Three-month old Ahuti Joshi died of cardio-respiratory failure brought on after she had been severely battered by her mother, who was young, frustrated and possibly suffering from post-partum depression.
For once, this has not led to moral outrage, but an acknowledgement of mental illness, perhaps because we can no longer pretend it is an aberration. Around 13 crore Indians suffer from some sort of mental illness — depression, anxiety, schizophrenia and bipolar disorders. Suicide is fast becoming the leading causes of death amongst young people.
Illustration/ Amit Bandre
Perhaps it has taken this degree of despair, besides the tireless efforts of health and disability activists for a new Mental Health Care Bill to come about. Our abysmal health care system is symbolised by ‘pagal khanas’ or insane asylums. These are places where patients are abandoned by relatives who cannot or would rather not cope with a relative’s illness, compulsorily tonsured, barely fed, frequently chained to their beds and routinely abused by underpaid, untrained carers. In 2001, over 20 people died in an institution in Erwadi, when their chains prevented them from escaping a fire. Controversial treatments like electro-convulsive therapy and forcible incarceration are common more as a non-updated default than an actual, if debatable, medical choice. And suicide is still, technically, a criminal offence, if you don’t succeed in dying.
Health activists are critical of the bill, because they feel it still does not really recognise the rights of the mentally ill, is strongly influenced by the business interests of private players in the health care system and contradicts the Draft Rights of People with Disabilities.
As with many issues, we are forced to remain, here too, at the most basic level of discussing rights. Given the sub-human treatment of the mentally ill for so long, how can we not discuss this. In such a situation the real goal — to lead and create an actual discussion on the contexts and attitudes to mental illness and to move towards better mental health — becomes a far away thing.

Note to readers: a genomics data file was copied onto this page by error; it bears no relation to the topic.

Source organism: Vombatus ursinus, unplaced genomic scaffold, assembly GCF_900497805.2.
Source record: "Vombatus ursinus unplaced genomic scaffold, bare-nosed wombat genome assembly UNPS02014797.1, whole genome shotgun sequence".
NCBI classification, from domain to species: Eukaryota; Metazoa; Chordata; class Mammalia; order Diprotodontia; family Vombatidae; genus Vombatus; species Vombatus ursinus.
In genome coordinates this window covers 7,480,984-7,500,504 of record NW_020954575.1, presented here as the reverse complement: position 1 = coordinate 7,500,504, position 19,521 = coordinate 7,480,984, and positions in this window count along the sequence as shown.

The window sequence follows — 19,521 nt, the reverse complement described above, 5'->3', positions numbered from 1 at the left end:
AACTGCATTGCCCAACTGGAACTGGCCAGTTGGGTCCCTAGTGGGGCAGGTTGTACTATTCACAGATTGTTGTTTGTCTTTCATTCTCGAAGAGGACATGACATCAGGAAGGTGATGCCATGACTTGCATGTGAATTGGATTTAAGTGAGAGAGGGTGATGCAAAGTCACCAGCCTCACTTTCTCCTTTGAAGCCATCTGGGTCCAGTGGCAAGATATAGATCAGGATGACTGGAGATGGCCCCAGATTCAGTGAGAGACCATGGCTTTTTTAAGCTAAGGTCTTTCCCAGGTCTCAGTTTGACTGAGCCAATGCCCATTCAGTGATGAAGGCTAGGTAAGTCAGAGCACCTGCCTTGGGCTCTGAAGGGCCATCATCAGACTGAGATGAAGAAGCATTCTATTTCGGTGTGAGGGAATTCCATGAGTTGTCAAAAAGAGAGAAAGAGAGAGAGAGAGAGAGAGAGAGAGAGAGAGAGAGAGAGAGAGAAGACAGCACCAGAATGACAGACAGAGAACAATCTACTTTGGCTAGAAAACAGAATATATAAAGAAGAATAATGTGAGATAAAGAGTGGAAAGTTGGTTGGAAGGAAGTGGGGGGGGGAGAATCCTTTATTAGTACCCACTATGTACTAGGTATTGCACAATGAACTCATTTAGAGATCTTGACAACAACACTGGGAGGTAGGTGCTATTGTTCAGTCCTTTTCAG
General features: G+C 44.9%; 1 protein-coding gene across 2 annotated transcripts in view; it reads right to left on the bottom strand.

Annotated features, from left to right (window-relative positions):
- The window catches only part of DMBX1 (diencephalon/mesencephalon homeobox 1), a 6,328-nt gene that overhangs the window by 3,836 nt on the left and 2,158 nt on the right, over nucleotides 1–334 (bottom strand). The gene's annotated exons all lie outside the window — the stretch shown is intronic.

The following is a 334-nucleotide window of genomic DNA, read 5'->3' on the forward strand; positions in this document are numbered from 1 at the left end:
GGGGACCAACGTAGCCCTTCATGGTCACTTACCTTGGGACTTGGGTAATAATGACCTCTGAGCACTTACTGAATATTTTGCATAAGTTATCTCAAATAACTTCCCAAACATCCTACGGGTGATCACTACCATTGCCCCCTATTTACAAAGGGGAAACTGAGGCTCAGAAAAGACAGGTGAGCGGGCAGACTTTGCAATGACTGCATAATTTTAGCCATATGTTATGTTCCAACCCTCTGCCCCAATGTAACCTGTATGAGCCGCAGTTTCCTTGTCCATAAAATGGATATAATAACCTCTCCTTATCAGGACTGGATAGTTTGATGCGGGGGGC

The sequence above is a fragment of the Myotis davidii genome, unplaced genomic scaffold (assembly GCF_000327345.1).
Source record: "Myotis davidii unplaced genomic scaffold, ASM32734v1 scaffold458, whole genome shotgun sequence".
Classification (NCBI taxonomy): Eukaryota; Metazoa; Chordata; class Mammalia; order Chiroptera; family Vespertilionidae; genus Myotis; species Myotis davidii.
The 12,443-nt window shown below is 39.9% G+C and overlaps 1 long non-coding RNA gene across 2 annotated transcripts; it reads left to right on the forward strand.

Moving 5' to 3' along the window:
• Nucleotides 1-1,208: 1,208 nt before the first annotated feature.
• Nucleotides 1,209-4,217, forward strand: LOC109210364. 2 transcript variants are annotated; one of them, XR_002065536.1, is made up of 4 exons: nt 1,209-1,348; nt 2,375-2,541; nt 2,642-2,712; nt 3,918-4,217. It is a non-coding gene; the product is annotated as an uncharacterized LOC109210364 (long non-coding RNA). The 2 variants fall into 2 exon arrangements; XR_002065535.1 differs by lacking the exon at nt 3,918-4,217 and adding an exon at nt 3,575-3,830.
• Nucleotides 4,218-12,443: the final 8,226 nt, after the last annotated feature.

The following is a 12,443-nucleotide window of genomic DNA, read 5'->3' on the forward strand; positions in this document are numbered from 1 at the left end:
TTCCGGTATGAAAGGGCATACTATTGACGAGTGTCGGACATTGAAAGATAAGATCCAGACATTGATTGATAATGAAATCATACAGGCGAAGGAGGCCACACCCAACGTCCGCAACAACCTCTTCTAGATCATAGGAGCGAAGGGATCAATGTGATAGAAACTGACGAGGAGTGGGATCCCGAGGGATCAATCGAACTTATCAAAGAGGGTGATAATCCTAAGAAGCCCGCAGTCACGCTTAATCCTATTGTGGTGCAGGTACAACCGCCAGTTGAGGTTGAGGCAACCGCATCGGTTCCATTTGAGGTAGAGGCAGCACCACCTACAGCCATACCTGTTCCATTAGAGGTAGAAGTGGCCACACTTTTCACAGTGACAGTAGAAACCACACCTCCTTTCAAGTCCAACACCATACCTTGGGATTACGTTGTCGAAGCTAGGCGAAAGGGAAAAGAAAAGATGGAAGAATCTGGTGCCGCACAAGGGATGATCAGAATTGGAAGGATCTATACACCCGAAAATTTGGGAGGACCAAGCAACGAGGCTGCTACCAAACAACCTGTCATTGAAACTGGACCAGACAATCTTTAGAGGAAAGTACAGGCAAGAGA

Ahuti’s mother said she battered her baby because she did not know how to stop its incessant crying — it was, in a sense, driving her crazy, leading her to do something she didn’t actually want to do. The father said he had no idea this had happened, and at the time, he had gone to see the Ganpati visarjan.
Without allocating blame, the story tells us not only how clueless we may be about things like post-partum depression, but also, how casual we are about another person’s agitation in our society, how we don’t really take it seriously. A woman is supposed to find some inner font of maternal peace to deal with a new child and her husband has not been taught at any point that he might need to be sensitive to her frustration, the difficulties of her new role and help out with the parenting.
These assumptions run riot through the increasing isolation of urban life, the increasing instability and push to do more, have more or unendingly suffer having less in the new economy. Why wouldn’t we go slowly mad? But we seem far away from a discussion about social health as the real basis of widespread mental and physical health.
Instead words like kindness and well-being will be dismissed as touchy-feely stuff that has no bearing on systemic change, when really, it should be the basis of any system we seek to create.
Paromita Vohra is an award-winning Mumbai-based filmmaker, writer and curator working with fiction and non-fiction. Reach her at www.parodevi.com.
The views expressed in this column are the individual’s and don’t represent those of the paper.